Reaper – why I needed another DAW

Back in the day I used Cubase. Then around 2003 I got a free Nuendo license because I did a project for the importer. A few years later I bought Sonar (what the heck was I thinking?).

But for the longest time I have been using the combo Reason (since 2000) and Ableton Live (since 2001). But since a few weeks I added another DAW to my arsenal: Reaper. Why? Well…

Ableton Live is great for editing audio but it is seriously lacking features for podcast editing. For example, most of my clients work with full transcripts. So these clients send me a Google Doc with time notations and selected text from the transcript. I then need to find the segments and drop those in the DAW. In Live you have to manually skip through the file to search for the segment. In Reaper I can simply double click on an audio item and it will open the Properties so I can type in the time and I’m all set. Way faster!

Project Media/FX Bay

The media items I am using in my Project are shown in the Project Media/FX Bay window. Live lacks this, there’s no list of information on which audio files you are using in your project.

the Project Media/FX Bay

The Project Media/FX Bay is a one stop center for managing and arranging a project’s FX and media items.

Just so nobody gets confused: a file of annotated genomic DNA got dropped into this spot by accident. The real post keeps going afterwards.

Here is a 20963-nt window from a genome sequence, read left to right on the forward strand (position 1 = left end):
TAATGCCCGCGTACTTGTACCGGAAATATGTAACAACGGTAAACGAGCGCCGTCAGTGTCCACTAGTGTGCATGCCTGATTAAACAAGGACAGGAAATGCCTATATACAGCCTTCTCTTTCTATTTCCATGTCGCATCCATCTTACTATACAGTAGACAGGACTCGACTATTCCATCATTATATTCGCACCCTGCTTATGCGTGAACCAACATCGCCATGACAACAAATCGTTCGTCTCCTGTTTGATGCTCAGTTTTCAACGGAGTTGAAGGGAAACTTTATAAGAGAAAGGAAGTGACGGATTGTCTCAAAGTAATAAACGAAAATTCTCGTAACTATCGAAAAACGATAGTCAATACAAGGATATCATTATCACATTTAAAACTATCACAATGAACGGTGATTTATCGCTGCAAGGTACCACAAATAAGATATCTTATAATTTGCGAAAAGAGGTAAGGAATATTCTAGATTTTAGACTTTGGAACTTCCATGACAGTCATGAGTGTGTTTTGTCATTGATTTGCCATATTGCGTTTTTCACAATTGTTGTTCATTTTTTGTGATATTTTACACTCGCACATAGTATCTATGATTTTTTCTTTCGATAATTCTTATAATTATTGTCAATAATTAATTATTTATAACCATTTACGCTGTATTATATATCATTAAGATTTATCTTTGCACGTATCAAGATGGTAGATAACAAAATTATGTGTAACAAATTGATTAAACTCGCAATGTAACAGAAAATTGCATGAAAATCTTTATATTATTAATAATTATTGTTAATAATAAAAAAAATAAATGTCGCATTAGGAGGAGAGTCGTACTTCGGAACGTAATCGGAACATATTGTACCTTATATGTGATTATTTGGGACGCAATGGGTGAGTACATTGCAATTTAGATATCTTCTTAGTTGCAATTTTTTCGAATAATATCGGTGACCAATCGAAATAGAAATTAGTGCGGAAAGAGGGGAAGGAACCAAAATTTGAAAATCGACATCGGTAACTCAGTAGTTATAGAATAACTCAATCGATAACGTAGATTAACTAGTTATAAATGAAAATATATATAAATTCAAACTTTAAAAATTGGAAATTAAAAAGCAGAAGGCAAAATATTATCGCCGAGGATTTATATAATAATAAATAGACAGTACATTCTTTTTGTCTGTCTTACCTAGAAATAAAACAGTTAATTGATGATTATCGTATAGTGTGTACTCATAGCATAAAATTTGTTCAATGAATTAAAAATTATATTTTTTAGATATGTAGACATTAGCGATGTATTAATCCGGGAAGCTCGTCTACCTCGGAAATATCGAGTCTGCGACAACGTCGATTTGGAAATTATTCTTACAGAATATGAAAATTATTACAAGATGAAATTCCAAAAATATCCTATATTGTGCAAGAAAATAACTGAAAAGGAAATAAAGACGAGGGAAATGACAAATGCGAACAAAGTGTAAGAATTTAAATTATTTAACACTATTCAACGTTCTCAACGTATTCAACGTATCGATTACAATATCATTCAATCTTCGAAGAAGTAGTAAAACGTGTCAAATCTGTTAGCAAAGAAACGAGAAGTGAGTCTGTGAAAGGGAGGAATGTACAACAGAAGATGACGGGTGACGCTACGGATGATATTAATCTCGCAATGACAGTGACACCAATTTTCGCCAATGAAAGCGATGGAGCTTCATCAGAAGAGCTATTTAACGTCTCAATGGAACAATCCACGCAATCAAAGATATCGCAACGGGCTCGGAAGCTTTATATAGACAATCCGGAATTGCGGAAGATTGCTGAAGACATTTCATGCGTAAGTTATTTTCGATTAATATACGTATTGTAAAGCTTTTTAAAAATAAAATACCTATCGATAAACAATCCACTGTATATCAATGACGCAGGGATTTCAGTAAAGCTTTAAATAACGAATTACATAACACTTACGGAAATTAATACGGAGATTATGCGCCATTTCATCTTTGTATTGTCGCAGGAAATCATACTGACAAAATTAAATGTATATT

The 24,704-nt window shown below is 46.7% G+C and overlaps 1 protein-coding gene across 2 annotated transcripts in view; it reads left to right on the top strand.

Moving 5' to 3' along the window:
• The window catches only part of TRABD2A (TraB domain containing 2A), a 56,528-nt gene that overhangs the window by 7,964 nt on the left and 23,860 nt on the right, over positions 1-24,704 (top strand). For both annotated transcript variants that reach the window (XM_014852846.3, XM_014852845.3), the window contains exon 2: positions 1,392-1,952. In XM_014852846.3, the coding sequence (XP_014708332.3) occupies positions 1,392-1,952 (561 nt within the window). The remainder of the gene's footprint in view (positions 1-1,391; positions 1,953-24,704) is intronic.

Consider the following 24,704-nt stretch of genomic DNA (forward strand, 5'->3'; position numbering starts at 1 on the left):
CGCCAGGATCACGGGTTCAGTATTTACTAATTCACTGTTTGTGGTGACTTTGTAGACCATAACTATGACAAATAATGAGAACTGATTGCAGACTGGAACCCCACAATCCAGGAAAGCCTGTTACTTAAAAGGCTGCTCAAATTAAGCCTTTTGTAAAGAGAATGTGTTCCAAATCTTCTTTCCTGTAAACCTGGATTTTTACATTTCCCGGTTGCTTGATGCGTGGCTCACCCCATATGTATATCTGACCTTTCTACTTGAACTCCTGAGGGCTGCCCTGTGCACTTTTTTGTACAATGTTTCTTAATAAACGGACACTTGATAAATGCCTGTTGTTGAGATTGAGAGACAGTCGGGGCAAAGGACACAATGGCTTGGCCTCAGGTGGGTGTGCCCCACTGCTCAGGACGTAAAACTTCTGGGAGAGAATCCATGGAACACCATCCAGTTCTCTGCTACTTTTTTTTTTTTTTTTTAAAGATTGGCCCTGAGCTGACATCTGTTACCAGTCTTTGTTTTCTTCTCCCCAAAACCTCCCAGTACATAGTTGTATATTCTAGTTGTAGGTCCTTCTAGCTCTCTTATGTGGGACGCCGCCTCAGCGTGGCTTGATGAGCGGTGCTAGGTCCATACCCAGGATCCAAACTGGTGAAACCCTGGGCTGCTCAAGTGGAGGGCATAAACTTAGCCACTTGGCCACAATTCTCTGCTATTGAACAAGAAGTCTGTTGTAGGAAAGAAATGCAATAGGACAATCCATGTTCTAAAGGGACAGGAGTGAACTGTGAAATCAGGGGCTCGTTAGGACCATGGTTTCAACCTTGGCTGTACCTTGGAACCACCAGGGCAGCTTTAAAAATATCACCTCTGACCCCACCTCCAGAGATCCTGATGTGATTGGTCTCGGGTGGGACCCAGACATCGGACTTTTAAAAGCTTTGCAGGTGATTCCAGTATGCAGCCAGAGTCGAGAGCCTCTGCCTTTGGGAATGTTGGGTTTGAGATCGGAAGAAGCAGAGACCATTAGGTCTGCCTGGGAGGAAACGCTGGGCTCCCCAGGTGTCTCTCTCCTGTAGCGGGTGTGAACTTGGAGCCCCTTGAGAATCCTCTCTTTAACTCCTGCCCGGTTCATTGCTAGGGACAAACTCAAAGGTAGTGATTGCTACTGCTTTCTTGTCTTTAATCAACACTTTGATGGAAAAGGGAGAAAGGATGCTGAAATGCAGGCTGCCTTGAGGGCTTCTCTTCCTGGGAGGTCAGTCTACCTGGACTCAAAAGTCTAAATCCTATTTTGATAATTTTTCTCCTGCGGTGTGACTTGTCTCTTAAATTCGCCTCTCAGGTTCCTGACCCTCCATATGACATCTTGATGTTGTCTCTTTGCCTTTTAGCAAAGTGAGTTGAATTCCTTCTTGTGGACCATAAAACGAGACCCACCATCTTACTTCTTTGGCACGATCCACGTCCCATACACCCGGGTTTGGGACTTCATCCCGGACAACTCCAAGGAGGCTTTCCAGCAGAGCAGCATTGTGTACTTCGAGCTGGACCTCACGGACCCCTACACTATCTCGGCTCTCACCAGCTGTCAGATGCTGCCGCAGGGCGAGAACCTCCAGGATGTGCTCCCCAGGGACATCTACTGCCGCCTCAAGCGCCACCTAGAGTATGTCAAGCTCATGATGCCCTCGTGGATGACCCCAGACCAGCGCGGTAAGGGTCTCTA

For example, you can lookup which items are used (active) and which are not. And you can find the time records of the starting points of those items (Offset).

Ripple Edit

In Reaper we have Ripple Edit. With it I can simply grap an item and drag the whole project to the right to make space for new items to be inserted. In Live you can only insert a space but it will create a cut for all the items in the selection which you need to fix after doing the insert. With Ripple Edit you are moving items without breaking them.

Reaper offers easy ways to Group items. Or to Lock them so they won’t move when dragging. In Live you can only Group tracks not clips/items which is like 😭

Gotta love LUFS

When I press my N-key an audio item is set to -23 LUFS (dynamic European radio standard). Also, adjusting the level of an item can be done with a few key stokes to set it a few half dB’s higher or lower. Excellent!

Keystroke combinations in Reaper can be set to your own preferences. The program is totally customisable which might feel a bit overwhelming at first. A dizzying number of screens and setting options are available. Still, you can keep it simple and control everything via key combinations. And by the way, you can right click on almost all the elements in Reaper and find extra settings.

Thanks to Brendan Baker

It was this video by the wonderful (great editor / sound designer) Brendan Baker which made me switch from Live to Reaper in a very smooth way. It took me about four days to learn all the stuff Bredan talks about in his video. But after it I was able to do a complicated edit with no sweat. In fact: I totally LOVED editing this podcast episode:

Years ago I heard Brendan Baker and Nick van der Kolk talk about Reaper. Together they made Love + Radio which influenced me greatly. Their way of editing, music selection and sound design is still the norm as far as I am concerned.

And now I also made the switch.

Of course there’s more I can tell you about Reaper and podcasting. That’s for another time…

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